notes from 'Deleuze, Proust and the Image of Time'

Writing about Deleuze’s exploration of time in Proust, Patrick Ffrench says 

Sensuous signs are associated predominantly with the recovery of time at the heart of time lost. The experience of involuntary memory – madeleine, paving stone, starchy towel, establish an identity between two moments, two presents, one that is now and one that has been present but is now past. The sensation includes within it, as if sealed within a hermetically sealed vessel, the essence of a place: Venice, Combray, Balbec. This essence, however, is not just the ‘past’. The ineffable joy that results is not simply due to the recovery of lost time. The essence recovered is not linked to any present that has been, but is a more original past, the pastness of a past which has never been present: the past itself. [...] The being of the past in itself is what Bergson called the virtual. Deleuze thus forges a link between the Proustian ‘past in itself’ and the Bergsonian ‘virtual’.’ 

The event of eating a madeleine is thus an ambiguous mixture of virtual and actual. The sensual encounter with the madeleine contains a bifurcation, one fork leading to actual memory of a childhood, and a cup of tea with an aunt, and the other leading to a virtual encounter with ‘past in itself’. Deleuze’s concept of time consists of numerous bifurcations between the actual and the virtual, the experienced and the pure idea.  

Another bifurcation differentiates between memory that is registered and may have occurred before (‘I often recollect this one time when...’) and involuntary memory (‘I never knew I had remembered that...). Ffrench says involuntary memory can be viewed in connection with Freud’s theory of trauma that displaces the shock from consciousness, yet lurks undetected in the subconscious. The ‘shock’ has been repressed and displaced to the ‘back’ of the mind. Ffrench uses the example of Marcel bending to tie his shoelaces and suddenly remembering, for the first time, his grandmother’s death. It might be possible to take the return of an experience that was repressed or not registered as an encounter with virtual time, time in itself. Perhaps this time is usually repressed or deferred, and only enters our consciousness in a later and sudden encounter.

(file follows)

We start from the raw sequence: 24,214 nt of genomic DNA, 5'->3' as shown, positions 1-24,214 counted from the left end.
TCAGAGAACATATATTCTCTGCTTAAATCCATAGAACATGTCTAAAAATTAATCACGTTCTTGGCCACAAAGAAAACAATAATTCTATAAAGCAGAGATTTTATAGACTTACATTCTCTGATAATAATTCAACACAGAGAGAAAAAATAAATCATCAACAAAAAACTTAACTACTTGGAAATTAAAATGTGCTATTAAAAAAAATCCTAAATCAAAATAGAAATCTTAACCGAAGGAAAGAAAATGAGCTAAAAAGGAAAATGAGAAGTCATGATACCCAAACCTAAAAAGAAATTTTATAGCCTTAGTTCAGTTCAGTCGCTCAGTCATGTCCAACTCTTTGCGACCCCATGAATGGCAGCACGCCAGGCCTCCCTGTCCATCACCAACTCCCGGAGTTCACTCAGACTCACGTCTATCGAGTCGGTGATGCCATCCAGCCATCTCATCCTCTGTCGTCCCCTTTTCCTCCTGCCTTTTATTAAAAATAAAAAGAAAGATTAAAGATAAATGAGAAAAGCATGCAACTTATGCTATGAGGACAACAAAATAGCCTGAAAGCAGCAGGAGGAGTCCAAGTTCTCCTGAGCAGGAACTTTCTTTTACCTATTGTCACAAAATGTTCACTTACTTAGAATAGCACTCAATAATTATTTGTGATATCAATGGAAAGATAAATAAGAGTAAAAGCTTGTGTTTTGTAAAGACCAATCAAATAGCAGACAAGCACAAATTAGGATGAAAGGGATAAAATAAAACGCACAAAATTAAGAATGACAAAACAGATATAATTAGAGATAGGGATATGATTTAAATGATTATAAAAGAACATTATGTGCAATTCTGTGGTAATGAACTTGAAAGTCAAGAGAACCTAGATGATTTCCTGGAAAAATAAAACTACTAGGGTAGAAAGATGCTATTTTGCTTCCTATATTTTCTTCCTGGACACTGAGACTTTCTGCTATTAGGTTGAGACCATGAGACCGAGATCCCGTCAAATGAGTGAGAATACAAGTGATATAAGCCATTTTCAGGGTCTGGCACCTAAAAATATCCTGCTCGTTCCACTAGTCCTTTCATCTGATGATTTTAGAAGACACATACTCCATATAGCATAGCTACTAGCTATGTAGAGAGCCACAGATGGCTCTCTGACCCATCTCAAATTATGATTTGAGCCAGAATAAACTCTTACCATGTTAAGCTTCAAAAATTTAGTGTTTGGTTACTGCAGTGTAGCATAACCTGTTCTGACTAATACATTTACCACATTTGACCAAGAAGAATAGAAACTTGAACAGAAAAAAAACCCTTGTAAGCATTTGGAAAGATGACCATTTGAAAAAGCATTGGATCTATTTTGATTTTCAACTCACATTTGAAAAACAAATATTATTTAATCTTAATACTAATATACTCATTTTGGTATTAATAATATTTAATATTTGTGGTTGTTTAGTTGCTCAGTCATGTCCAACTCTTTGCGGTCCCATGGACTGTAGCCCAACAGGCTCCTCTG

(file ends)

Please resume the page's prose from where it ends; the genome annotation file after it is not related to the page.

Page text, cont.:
The pure or virtual time that Deleuze sees in Proust is not so much a Platonic ideal as a vessel-like thing that contains in it irresolvable differences. Artwork, including Proust’s output, is like this ‘vessel’, containing in it bifurcations between conscious and involuntary memory. Deleuze sees Ozu’s static shot of a vase, crosscut between shots of a girl’s face (in Late Spring) as an example of this vessel in cinema, which contains time or memory that is both actual and virtual. Like the madeleine, the vase stops the usual flow of everyday life and filmic sequence and causes Marcel and the reader (or the viewer in the case of Late Spring) to consider time in its heterogeneous form. In this kind of motif, the vase or madeleine are actual, but also emit the virtual like a reflection or crystal image. Ffrench quotes Deleuze: ‘the virtual and the actual are in continual exchange and are indiscernible. […] The crystal image is the indivisible unity of the actual image and ‘its’ virtual image.’ 

This ‘double’ or crystal image is also evident when Bergson writes about the encounter with déjà-vu. In déjà-vu, we experience the ‘pure’ time or past in itself as a crystal that is reflecting an ‘actual’, in an image almost indiscernible from itself. This past is virtual (it is not a memory of a past that has been, but one that is contemporaneous with the present) yet it is actual too because the experience that prompts the déjà-vu does occur. In the same manner as the involuntary memory, déjà-vu is an encounter with time in its most heterogeneous and bifurcated state. 

Considering Proust’s dates and those of cinema, it is perhaps not surprising that his magic lanterns, madeleines and other ‘vessels’ for time are like cinematic motifs that affect conventional narrative progression. Deleuze’s plug-in of Proust’s literary machine into the cinematic machine is important because it enriches a reading or viewing of both.

Ffrench, P (2000) ‘Time in the Pure State: Deleuze, Proust and the Image of Time’ in Gill, CB (ed.) Time and the Image Manchester: Manchester University Press p.161-171